• How successful is Taco Bell’s breakfast program? It appears to be something less than smashing. Comparable store sales rose 2 percent, which disappointed some stock analysts. YUM’s CEO said the problem wasn’t breakfast but rather the underperformance of a taco offered for a limited time. Scott Hume, publisher of Burger Business, originally said Taco Bell had set a really low bar for their breakfast program and he is not backing off from his position.
  • Is Chick-fil-A a threat to McDonald’s? At least one stock analyst thinks so. According to Scott Hume, publisher/editor of Burger Business, Mark Kalinowski of Janney Montgomery Scott sees Chick-fil-A as a “serious and growing competitive threat” to McD’s. While he doesn’t see Chick-fil-A catching McDonald’s sales in the next decade it seems that the chicken chain will grow much faster. Mr. Kalinowski’s firm also does the survey of McDonald’s franchisees who continue to show a lot of dissatisfaction with the direction the chain is going. One franchisee out the admittedly tiny sample said, “Our best years are behind us.” McDonald’s sales remained soft with U.S. comparable store sales down 3.5 percent in June.
  • Middle East restaurant opens locations in the U.S. and Canada. United Arab Emirates-based Just Falafel offers a menu that includes hummus and tzatzkiki as well as Mexican, Japanese and Indian inspired sandwiches.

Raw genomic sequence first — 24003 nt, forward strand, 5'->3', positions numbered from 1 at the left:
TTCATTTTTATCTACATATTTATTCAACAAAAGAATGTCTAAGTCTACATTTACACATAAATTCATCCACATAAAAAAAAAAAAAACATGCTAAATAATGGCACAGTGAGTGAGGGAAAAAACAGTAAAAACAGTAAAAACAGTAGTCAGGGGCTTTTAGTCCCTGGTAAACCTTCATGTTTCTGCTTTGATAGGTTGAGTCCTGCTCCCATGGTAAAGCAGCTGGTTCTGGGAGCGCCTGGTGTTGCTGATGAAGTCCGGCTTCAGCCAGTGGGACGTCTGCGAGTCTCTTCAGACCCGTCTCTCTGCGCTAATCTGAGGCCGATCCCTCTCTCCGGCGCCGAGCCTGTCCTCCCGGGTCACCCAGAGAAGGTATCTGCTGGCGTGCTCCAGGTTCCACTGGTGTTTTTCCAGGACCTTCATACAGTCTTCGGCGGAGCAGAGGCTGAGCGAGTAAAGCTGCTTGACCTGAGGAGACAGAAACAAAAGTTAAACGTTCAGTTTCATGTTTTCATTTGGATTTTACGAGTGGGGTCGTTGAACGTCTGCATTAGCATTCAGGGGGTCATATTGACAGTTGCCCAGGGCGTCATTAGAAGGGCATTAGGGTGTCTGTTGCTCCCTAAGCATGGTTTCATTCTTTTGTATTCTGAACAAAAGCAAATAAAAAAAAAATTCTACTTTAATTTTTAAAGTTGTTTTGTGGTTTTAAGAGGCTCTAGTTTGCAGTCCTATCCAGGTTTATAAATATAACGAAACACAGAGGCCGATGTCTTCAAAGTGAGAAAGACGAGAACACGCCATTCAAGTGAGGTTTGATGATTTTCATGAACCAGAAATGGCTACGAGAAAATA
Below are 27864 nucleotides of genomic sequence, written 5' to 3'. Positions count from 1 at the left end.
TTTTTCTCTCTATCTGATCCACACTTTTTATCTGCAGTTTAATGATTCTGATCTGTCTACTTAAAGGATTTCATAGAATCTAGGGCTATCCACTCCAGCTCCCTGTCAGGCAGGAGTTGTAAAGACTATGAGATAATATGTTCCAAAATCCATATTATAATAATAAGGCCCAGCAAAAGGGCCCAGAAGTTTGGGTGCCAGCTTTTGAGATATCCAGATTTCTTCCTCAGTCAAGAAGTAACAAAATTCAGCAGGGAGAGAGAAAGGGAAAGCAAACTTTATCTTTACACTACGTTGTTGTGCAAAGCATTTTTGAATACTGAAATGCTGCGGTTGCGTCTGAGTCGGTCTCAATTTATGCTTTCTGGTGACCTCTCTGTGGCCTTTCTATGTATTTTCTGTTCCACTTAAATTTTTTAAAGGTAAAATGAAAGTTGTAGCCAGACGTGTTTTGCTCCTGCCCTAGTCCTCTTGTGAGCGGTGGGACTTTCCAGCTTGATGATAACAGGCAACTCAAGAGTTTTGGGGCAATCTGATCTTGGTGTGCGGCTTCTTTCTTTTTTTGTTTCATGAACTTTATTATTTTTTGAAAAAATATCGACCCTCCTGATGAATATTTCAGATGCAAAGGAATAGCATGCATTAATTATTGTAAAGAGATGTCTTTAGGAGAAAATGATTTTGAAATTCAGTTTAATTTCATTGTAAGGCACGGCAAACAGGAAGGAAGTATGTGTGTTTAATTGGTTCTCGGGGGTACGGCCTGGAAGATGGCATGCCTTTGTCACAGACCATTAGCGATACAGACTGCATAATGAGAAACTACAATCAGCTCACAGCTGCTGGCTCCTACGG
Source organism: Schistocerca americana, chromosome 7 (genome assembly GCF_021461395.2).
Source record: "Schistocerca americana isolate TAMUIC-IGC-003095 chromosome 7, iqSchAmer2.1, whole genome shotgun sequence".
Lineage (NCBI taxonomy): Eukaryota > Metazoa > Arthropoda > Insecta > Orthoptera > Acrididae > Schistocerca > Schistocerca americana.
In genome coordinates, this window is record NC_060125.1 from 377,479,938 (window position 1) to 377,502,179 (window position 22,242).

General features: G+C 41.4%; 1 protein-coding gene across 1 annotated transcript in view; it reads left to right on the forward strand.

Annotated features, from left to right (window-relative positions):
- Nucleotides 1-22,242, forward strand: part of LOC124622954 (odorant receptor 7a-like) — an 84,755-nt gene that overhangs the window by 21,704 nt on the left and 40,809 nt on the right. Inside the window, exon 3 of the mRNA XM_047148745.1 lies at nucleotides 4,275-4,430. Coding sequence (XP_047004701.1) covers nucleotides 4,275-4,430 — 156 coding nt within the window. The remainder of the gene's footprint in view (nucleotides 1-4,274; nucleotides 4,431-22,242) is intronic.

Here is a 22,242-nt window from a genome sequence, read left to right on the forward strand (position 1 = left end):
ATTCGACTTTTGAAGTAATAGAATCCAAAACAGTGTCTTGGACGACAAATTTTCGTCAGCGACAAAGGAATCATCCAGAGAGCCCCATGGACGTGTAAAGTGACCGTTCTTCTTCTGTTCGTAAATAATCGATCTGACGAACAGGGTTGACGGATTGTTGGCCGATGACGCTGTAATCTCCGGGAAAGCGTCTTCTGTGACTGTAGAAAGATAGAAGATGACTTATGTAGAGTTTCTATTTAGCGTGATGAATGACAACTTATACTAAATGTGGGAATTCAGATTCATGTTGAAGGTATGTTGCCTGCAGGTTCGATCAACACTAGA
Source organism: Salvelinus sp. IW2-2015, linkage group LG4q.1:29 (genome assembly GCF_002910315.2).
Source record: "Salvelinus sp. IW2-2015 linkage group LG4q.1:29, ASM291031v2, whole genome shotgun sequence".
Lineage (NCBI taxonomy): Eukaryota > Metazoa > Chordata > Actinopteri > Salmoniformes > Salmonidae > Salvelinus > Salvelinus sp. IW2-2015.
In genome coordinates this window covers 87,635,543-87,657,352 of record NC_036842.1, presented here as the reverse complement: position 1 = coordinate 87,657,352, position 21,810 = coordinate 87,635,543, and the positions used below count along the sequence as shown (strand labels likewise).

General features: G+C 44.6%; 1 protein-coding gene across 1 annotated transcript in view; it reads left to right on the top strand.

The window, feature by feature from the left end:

• Burger King continues to expand its Burger King Delivers program. Atlanta now has Burger King units in the delivery program and also has recently added Kansas City, Fresno, and Montgomery, Ala. to the list.
  • Tim Horton’s going more upscale? Tim Horton’s mocked up a fast-casual style restaurant for the chain’s owner convention. The prototype features fancier salads, desserts and beverages as well high-level décor. The test operation also showed beer glasses and wine carafes. Evidently this was a reach for what the chain may become but it certainly it got attention from the press and Tim Horton’s own people.
  • Corporate Stirrings: NPC International, a major franchisee of Pizza Hut and Wendy’s, announced the completion of a purchase of 56 Wendy’s units from the Carlisle Corporation. Carrols Restaurant Group, Inc., which recently purchased 4 Burger King restaurants in Pittsburgh and another 4 in Ft. Wayne, Ind., agreed to buy 21 Burger King units in upstate N.Y.
  • Growth Chains: Penn Station Subs inked a 15-unit development agreement for the Dallas/Ft. Worth area, a 10-unit agreement for the Chicago area, and a 5-unit agreement for the Atlanta area. Tropical Smoothie Café plans on opening as many as 40 cafes in the Atlanta area. Gi Gi’s Cupcakes, with 93 stores currently, plans on opening a minimum of 5 more this year. Pie Five Pizza plans on opening 18 locations in the Tampa area. Corner Bakery Café has signed a franchise agreement for opening 12 units in Oregon and Washington, which now means they have 55 in current development and a commitment for 365 more. Huddle House has signed 5 new franchise agreements that will result in 10 new restaurants that will mark the chain’s entry into the New York market.
  • Comparable Store Sales Reports: YUM! (KFC down 2.0 percent, Pizza Hut down 4.0 percent and Taco Bell up 2.0 percent)

For details and same-store sales for other chains, please click here for the Green Sheet